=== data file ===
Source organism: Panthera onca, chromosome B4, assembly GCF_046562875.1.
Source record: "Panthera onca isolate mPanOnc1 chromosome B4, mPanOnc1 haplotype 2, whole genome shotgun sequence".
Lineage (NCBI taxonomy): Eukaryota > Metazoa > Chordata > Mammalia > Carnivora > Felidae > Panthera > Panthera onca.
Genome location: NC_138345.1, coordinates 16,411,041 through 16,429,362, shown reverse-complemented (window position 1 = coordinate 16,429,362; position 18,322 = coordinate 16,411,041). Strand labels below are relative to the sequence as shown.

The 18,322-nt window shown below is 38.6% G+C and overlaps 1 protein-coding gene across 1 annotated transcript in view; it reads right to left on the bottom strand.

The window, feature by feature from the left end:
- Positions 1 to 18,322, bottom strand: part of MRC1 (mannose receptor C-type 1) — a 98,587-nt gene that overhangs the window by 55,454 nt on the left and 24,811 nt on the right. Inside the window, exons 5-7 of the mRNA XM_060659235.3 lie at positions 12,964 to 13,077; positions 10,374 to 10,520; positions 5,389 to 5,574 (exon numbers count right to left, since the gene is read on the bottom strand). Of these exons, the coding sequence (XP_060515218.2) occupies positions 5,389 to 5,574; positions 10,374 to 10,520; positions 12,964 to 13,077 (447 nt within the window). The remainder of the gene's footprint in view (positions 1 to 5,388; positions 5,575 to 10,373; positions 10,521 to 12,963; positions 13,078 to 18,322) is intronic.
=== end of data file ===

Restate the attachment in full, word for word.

Source organism: Panthera onca, chromosome B4, assembly GCF_046562875.1.
Source record: "Panthera onca isolate mPanOnc1 chromosome B4, mPanOnc1 haplotype 2, whole genome shotgun sequence".
Lineage (NCBI taxonomy): Eukaryota > Metazoa > Chordata > Mammalia > Carnivora > Felidae > Panthera > Panthera onca.
Genome location: NC_138345.1, coordinates 16,411,041 through 16,429,362, shown reverse-complemented (window position 1 = coordinate 16,429,362; position 18,322 = coordinate 16,411,041). Strand labels below are relative to the sequence as shown.

The 18,322-nt window shown below is 38.6% G+C and overlaps 1 protein-coding gene across 1 annotated transcript in view; it reads right to left on the bottom strand.

The window, feature by feature from the left end:
- Positions 1 to 18,322, bottom strand: part of MRC1 (mannose receptor C-type 1) — a 98,587-nt gene that overhangs the window by 55,454 nt on the left and 24,811 nt on the right. Inside the window, exons 5-7 of the mRNA XM_060659235.3 lie at positions 12,964 to 13,077; positions 10,374 to 10,520; positions 5,389 to 5,574 (exon numbers count right to left, since the gene is read on the bottom strand). Of these exons, the coding sequence (XP_060515218.2) occupies positions 5,389 to 5,574; positions 10,374 to 10,520; positions 12,964 to 13,077 (447 nt within the window). The remainder of the gene's footprint in view (positions 1 to 5,388; positions 5,575 to 10,373; positions 10,521 to 12,963; positions 13,078 to 18,322) is intronic.